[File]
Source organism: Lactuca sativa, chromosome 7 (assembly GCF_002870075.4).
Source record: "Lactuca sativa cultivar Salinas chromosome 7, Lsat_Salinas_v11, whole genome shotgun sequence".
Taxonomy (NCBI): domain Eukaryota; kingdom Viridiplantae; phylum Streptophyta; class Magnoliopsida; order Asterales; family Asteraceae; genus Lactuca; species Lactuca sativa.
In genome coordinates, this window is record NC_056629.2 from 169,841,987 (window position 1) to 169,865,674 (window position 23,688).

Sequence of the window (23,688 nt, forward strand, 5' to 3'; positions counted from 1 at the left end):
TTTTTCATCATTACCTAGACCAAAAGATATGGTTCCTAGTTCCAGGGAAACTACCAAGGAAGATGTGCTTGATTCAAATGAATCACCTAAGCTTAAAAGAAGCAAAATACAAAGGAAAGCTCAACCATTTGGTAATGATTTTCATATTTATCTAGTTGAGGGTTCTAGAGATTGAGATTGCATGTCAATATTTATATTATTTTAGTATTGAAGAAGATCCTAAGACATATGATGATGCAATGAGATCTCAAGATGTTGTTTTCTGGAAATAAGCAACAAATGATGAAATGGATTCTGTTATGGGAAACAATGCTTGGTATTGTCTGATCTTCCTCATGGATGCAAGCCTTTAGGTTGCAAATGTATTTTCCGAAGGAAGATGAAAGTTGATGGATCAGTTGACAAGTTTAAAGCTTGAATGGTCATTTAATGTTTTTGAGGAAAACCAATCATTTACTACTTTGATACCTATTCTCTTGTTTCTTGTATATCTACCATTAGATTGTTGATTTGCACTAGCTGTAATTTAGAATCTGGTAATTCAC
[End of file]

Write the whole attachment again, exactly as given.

Source organism: Lactuca sativa, chromosome 7 (assembly GCF_002870075.4).
Source record: "Lactuca sativa cultivar Salinas chromosome 7, Lsat_Salinas_v11, whole genome shotgun sequence".
Taxonomy (NCBI): domain Eukaryota; kingdom Viridiplantae; phylum Streptophyta; class Magnoliopsida; order Asterales; family Asteraceae; genus Lactuca; species Lactuca sativa.
In genome coordinates, this window is record NC_056629.2 from 169,841,987 (window position 1) to 169,865,674 (window position 23,688).

Sequence of the window (23,688 nt, forward strand, 5' to 3'; positions counted from 1 at the left end):
TTTTTCATCATTACCTAGACCAAAAGATATGGTTCCTAGTTCCAGGGAAACTACCAAGGAAGATGTGCTTGATTCAAATGAATCACCTAAGCTTAAAAGAAGCAAAATACAAAGGAAAGCTCAACCATTTGGTAATGATTTTCATATTTATCTAGTTGAGGGTTCTAGAGATTGAGATTGCATGTCAATATTTATATTATTTTAGTATTGAAGAAGATCCTAAGACATATGATGATGCAATGAGATCTCAAGATGTTGTTTTCTGGAAATAAGCAACAAATGATGAAATGGATTCTGTTATGGGAAACAATGCTTGGTATTGTCTGATCTTCCTCATGGATGCAAGCCTTTAGGTTGCAAATGTATTTTCCGAAGGAAGATGAAAGTTGATGGATCAGTTGACAAGTTTAAAGCTTGAATGGTCATTTAATGTTTTTGAGGAAAACCAATCATTTACTACTTTGATACCTATTCTCTTGTTTCTTGTATATCTACCATTAGATTGTTGATTTGCACTAGCTGTAATTTAGAATCTGGTAATTCAC